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Ale to the Chief 01-26-2012 12:36 PM

Ordinary Bitter with American Ale Yeast?
 
Any thoughts on making an ordinary bitter with American Ale yeast (s-05) probably or possibly Nottingham instead of english yeast. The reason I would try this is that I prefer the flavor of English hops over American hops, but do not like the "twanginess" of english yeast. I prefer a clean yeast flavor. Is there any reason this would not come out ok? I realize it's not traditional for the style, but that's not something I've ever concerned myself with. The recipe I plan to make is below.



Recipe Specifics
----------------

Batch Size (Gal): 5.00 Wort Size (Gal): 5.00
Total Grain (Lbs): 6.75
Anticipated OG: 1.035 Plato: 8.87
Anticipated SRM: 10.7
Anticipated IBU: 28.0
Brewhouse Efficiency: 70 %
Wort Boil Time: 90 Minutes

Pre-Boil Amounts
----------------

Evaporation Rate: 12.00 Percent Per Hour
Pre-Boil Wort Size: 6.10 Gal
Pre-Boil Gravity: 1.029 SG 7.31 Plato


Grain/Extract/Sugar

% Amount Name Origin Potential SRM
-----------------------------------------------------------------------------
88.9 6.00 lbs. Pale Malt Halcyon Great Britain 1.038 3
7.4 0.50 lbs. Crystal 120L America 1.033 120
3.7 0.25 lbs. Special Roast Malt America 1.033 40

Potential represented as SG per pound per gallon.


Hops

Amount Name Form Alpha IBU Boil Time
-----------------------------------------------------------------------------
0.80 oz. Goldings - E.K. Pellet 5.00 19.7 60 min.
0.50 oz. Goldings - E.K. Pellet 5.00 6.3 30 min.
0.50 oz. Goldings - E.K. Pellet 5.00 2.1 1 min.
0.25 oz. Goldings - E.K. Plug 4.75 0.0 Dry Hop

GinSlinger 01-26-2012 12:50 PM

Nottingham is a British Ale yeast, so I don't think there's any issue.

http://www.danstaryeast.com/sites/de..._datasheet.pdf
Quote:

Nottingham British Ale yeast is a single strain selected from a multiple commercial culture used in the United Kingdom.

GuldTuborg 01-26-2012 03:15 PM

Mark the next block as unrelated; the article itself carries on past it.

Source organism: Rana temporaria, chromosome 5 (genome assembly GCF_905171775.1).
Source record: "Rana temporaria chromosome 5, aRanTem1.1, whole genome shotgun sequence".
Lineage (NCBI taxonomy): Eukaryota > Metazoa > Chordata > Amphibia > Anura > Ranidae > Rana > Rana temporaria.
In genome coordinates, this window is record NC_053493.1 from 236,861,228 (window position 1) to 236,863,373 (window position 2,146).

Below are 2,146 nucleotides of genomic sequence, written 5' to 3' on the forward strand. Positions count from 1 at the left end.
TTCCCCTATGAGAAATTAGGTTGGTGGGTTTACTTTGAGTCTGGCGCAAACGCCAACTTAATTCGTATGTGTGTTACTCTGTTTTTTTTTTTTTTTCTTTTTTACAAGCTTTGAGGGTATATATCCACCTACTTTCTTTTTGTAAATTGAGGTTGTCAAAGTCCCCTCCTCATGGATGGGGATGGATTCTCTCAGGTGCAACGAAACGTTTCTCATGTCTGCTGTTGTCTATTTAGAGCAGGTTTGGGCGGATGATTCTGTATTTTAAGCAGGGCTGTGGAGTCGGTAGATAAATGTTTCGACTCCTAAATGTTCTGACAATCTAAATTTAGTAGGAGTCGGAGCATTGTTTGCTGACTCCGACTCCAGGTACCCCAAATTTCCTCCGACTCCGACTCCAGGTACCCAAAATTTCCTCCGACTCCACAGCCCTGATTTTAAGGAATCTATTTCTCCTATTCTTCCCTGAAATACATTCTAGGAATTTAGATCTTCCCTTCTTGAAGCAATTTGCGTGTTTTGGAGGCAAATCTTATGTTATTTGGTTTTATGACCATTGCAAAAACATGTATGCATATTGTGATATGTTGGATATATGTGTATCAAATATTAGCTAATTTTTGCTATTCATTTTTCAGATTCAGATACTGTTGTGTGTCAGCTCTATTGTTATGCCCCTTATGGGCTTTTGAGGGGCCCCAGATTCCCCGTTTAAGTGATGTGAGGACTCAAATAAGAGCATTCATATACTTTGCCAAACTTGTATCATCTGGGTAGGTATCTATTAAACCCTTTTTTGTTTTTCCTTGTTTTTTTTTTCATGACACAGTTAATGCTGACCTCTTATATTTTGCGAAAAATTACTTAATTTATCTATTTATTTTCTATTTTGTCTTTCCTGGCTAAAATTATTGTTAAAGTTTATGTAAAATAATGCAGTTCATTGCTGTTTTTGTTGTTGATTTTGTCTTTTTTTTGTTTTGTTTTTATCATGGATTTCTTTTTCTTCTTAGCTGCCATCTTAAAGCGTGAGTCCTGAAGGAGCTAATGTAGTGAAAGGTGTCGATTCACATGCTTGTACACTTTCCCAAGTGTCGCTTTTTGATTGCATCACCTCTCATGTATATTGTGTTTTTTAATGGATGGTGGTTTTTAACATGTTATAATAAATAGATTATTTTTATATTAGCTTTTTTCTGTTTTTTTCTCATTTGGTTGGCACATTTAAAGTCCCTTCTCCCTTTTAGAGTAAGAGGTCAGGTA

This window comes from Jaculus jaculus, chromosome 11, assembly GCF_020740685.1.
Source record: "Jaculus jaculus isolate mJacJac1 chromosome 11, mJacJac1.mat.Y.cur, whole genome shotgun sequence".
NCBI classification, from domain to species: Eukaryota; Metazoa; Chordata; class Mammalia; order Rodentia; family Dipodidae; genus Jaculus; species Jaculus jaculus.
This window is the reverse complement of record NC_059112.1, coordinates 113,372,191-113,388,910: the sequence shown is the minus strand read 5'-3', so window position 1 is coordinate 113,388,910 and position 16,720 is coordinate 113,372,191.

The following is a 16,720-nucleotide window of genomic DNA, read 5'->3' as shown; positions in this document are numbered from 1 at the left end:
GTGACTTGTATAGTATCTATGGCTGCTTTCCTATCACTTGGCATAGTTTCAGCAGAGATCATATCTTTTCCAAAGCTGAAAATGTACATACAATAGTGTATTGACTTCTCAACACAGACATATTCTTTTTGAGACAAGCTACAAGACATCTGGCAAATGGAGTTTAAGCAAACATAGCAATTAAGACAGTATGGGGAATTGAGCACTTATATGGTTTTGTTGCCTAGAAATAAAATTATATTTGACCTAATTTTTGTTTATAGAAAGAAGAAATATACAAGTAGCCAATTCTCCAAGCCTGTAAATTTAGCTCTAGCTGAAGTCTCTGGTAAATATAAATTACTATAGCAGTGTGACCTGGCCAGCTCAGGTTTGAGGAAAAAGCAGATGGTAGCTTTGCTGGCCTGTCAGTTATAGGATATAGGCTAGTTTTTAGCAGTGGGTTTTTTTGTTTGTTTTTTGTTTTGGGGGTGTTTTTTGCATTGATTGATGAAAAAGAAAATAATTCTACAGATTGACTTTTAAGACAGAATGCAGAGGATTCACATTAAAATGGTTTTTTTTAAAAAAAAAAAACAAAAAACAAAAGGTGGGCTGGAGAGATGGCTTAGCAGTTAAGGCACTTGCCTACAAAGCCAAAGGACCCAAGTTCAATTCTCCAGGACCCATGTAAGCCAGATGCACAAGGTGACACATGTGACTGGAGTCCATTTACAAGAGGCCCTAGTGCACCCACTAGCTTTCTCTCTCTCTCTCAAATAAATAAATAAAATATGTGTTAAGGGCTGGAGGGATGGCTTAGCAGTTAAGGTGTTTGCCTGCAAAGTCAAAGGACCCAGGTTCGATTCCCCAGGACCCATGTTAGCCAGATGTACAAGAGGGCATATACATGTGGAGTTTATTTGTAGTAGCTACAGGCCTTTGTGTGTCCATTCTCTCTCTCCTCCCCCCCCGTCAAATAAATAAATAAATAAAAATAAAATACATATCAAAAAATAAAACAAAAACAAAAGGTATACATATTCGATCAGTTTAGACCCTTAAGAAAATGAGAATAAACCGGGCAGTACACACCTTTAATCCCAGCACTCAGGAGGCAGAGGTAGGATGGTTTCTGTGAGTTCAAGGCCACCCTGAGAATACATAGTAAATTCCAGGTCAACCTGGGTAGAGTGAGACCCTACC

Quote:

Originally Posted by GinSlinger (Post 3708576)
Nottingham is a British Ale yeast

Yup, proving that not all English yeasts give a "twanginess." My guess is you've been using too much S-04 (or 1098/99 or 007), as that whitbread strain tends to leave a bit of that slight tartness. There are lots of proper English strains that leave none of that tart "twanginess."

Ale to the Chief 01-26-2012 03:21 PM

Thanks for the responses. You are right, the main English yeast I have worked with is s-04 and I didn't care for the flavors it thru off. I also used Windsor once and found a similar, but different twang. I think I will go with Nottingham since it is still English, but much cleaner tasting (to me)

jfrank85 01-26-2012 03:34 PM

The tang may be the specific ester profile. Check different yeast manufacturers websites and read reviews of what yeasts work best for what you are going for. I'd imagine that fermenting at the lower side of the temp range would help create a cleaner beer as well.

permo 01-26-2012 03:45 PM

I think part of what makes bitters special is the english yeast packed with character. I wouldn't use US-05 for a bitter, if I was trying to create the biscuit/malt emphasis that is typical of bitters.

You have jamils recipe here basically, I have made it with WLP007 and WLP023 and I very much so prefer the WLP023 fermented at 65 with a mash temp of 155.

NordeastBrewer77 01-26-2012 04:30 PM

it'll work fine, but it won't taste like a true bitter. i've done english style pale ale recipes with the Wyeast Northwest Ale, it's little more ester-y and less attenuative than most american yeasts. i also like the wy1318 for bitters, nice and fruity without the tartness of the whitbreads. i've never used it, but i hear the Ringwood strain is also fairly clean at the lower temps.
FWIW, notty may be an english yeast, but if you ferment in the lower end of the temp range (60-62) it's quite clean.

GuldTuborg 01-26-2012 06:30 PM

Quote:

Originally Posted by Ale to the Chief (Post 3709206)
You are right, the main English yeast I have worked with is s-04 and I didn't care for the flavors it thru off.

I thought that might be the case. This is the same reason I never use S-04 or its liquid equivalents; I just don't care for that flavor. 1275, 1318, and 1028 make for excellent bitters with none of that flavor. Your tastes may be similar to mine, so I'd encourage you to try one of them. There are other yeasts that may work, too, but those are the ones I have used with success.

Ale to the Chief 01-26-2012 06:36 PM

Cool, thanks again. Is there one of the 3 that you list which you like the best? Is one the "cleanest" tasting?

permo 01-26-2012 06:54 PM

Quote:

Originally Posted by Ale to the Chief (Post 3710076)
Cool, thanks again. Is there one of the 3 that you list which you like the best? Is one the "cleanest" tasting?

Not to hijack, but i can also lend my opinion. I think WLP023 is cleaner than WY1275. Pitch the appropriate amount of yeast and run a fermentation around 65 degrees and you would have a nice bitter, not super esthery, subtle and balanced. that is my experience.

With either of these strains, I reccomend cold crash and gelatin.


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